Thanks for dealing me into the game, Brad. I agree with you that treating “good” and “perfect” as contradictory is unduly harsh. Context is everything: “Only God is good” on Jesus’s lips clearly suggests perfection, but the Bible still describes “good men”.
But I agree with Joshua that the Genesis text does not imply earthly perfection (what would it even mean apart from a subjective wish-list?). Though I haven’t researched that “perfection” directly in the history of theology, the work I did on the “fallen creation” for my e-book “God’s Good Earth” (plug) shows that the idea didn’t appear in theology till late, which I document in ch5 (and the later period in ch6).
Basically, early interpreters were pretty agreed that what changed in the Fall was man, not the natural world, although some of them added the idea that under God’s providence nature began to be used as a judgement on man as well as a blessing (so the rain remains good, even when God directs it in judgement in the Flood).
Thus theologians described in what ways it was “good” that there were fierce carnivores, thorns and so on. Some, like Augustine, stressed the goodness of the totality over our limited viewpoint. Some spoke about the didactic nature of what we might call “evils”, teaching us the good. But nobody taught that nature went from good to evil because of the Fall.
The idea that nature became deformed by the Fall only arises, somewhat surprisingly, in Reformation writers after 1500, and it grows thereafter to become what people wrongly call the “traditional view” of a satanically corrupted creation, only really in the 18th and 19th centuries. It becomes especially marked in the growth of Fundamentalist Creationism in the US.
That seems to be the broad data, and I hypothesize (in the book), as a possible explanation, that the Renaissance glorification of man, summed up in the prevalent Prometheus Myth, was specifically rejected by the Reformers. But in seeking to restore again the evil of man’s fall, as opposed to his becoming mature and free through it, they exaggerated the cosmic effects. Much as Pandora (in the Prometheus myth) messed up everything, so Adam ruined the whole creation. In that context, it seems logical to oppose the shortcomings perceived in the present world to an ideal perfect Edenic world.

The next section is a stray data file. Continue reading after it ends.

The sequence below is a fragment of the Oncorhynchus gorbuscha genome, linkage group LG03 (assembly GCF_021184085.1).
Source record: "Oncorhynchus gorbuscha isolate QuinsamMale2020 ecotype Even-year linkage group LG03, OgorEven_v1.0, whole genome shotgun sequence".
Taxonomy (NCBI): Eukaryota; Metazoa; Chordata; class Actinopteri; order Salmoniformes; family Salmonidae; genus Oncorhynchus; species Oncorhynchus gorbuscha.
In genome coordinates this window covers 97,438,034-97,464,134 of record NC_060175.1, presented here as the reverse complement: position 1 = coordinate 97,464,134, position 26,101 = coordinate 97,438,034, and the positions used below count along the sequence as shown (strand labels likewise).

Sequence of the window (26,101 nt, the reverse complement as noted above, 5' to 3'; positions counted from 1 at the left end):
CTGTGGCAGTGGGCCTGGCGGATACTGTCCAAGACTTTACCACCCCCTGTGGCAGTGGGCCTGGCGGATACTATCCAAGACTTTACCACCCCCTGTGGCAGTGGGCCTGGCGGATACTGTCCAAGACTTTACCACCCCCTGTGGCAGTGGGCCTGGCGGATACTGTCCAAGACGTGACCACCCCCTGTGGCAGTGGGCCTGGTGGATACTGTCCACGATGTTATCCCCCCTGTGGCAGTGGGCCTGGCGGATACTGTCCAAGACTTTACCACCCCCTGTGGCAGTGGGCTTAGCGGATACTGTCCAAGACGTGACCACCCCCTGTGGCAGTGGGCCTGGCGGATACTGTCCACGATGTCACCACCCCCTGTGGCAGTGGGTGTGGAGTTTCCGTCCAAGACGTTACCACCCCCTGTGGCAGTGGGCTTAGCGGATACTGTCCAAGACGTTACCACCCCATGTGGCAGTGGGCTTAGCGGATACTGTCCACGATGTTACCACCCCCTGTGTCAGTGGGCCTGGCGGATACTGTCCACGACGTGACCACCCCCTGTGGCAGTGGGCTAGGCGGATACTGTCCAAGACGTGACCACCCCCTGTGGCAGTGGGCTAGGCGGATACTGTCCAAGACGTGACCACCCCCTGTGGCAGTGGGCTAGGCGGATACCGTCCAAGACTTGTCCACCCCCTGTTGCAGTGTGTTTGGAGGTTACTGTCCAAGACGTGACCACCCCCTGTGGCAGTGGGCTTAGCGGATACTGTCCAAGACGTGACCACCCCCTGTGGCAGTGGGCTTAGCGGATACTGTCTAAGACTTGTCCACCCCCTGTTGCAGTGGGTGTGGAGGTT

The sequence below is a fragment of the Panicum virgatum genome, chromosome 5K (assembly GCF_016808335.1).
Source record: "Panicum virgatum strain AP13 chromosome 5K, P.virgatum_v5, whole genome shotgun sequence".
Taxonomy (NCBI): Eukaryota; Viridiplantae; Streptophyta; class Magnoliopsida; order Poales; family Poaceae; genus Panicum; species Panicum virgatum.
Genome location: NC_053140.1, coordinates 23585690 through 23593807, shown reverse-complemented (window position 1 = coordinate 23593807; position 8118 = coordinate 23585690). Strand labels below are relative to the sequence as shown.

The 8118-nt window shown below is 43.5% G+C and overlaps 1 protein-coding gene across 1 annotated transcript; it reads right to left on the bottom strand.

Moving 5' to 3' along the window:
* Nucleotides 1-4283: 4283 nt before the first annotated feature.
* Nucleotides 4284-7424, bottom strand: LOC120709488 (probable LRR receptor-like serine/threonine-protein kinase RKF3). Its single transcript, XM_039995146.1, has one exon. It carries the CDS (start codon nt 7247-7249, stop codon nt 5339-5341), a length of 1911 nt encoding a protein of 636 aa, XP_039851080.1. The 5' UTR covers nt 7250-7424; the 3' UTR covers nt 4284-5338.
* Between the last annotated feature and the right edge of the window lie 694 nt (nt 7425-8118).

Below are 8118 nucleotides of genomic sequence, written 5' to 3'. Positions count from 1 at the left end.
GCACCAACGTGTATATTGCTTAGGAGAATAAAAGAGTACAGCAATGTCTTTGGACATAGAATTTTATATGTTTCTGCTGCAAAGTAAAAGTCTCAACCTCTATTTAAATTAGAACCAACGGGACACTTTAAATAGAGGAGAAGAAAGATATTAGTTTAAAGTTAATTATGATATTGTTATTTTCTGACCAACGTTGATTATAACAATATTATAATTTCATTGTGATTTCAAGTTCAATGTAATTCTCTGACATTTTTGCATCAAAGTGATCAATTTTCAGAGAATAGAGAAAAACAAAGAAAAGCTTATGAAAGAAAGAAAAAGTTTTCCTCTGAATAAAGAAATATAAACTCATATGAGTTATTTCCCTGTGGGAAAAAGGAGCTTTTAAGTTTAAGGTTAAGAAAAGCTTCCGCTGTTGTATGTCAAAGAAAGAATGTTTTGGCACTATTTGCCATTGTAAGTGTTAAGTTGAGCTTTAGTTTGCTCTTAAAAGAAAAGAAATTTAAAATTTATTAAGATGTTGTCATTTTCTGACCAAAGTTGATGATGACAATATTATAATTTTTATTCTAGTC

The Greeks (again in the Prometheus cycle) pictured an idyllic golden age, which they may even have borrowed from the Hebrews, originally:
There was first a golden race of mortal men who lived in the time of Cronos when he was reigning in heaven. They lived like gods without sorrow or toil, and they did not know Old Age. And although they died, it was as if they were overcome with sleep. It is said that the earth bare them fruit abundantly and yielded without compulsion all needful things. For spring was everlasting, streams of milk and nectar flowed, and honey was distilled from the oak.
But actually the biblical picture isn’t quite like that (I’m doing some work for a blog on that at the moment). If one takes the Eden story to rest on a historical core (a position I favour for various reasons), what is pictured is actually a real, particular and quite ordinary geographical land of Eden, in a recognisable wider world, with something rather special in a very localised garden planted by God.
Even that sheltered “garden of God” is described by the Genesis author in Gen 13 as like the plain of the Jordan or the delta of Egypt, and not like some unearthly Shangri-la. We temperate-climate types might find it rather hot. The garden is indeed an unusually good place (having access to eternal life in it!), but I’m coming round to thinking that the “paradaisical” aspect of it is intended to be because of (a) the innocence of man, and (b) the unusual presence of God in intimate relationship to them.
When sinful reality bites, the only physical change is exclusion from a garden - their life becomes tougher even within the land of Eden. But relative separation from God is the real loss of perfection.
In this way the goodness of the earth can be the goodness many of us find in any of the varied places we call home - I can’t imagine anywhere better to live than my Devonshire hills, whereas I can find web-pages of southern Iraquis boasting that their haven of palm trees and canals is the original Eden. “Paradise” could, plausibly, exist in any of those homelands, if we were all free of sin, and in unbroken relationship with God - especially that mysterious tree of eternal life were near to hand.
I don’t know if that helps.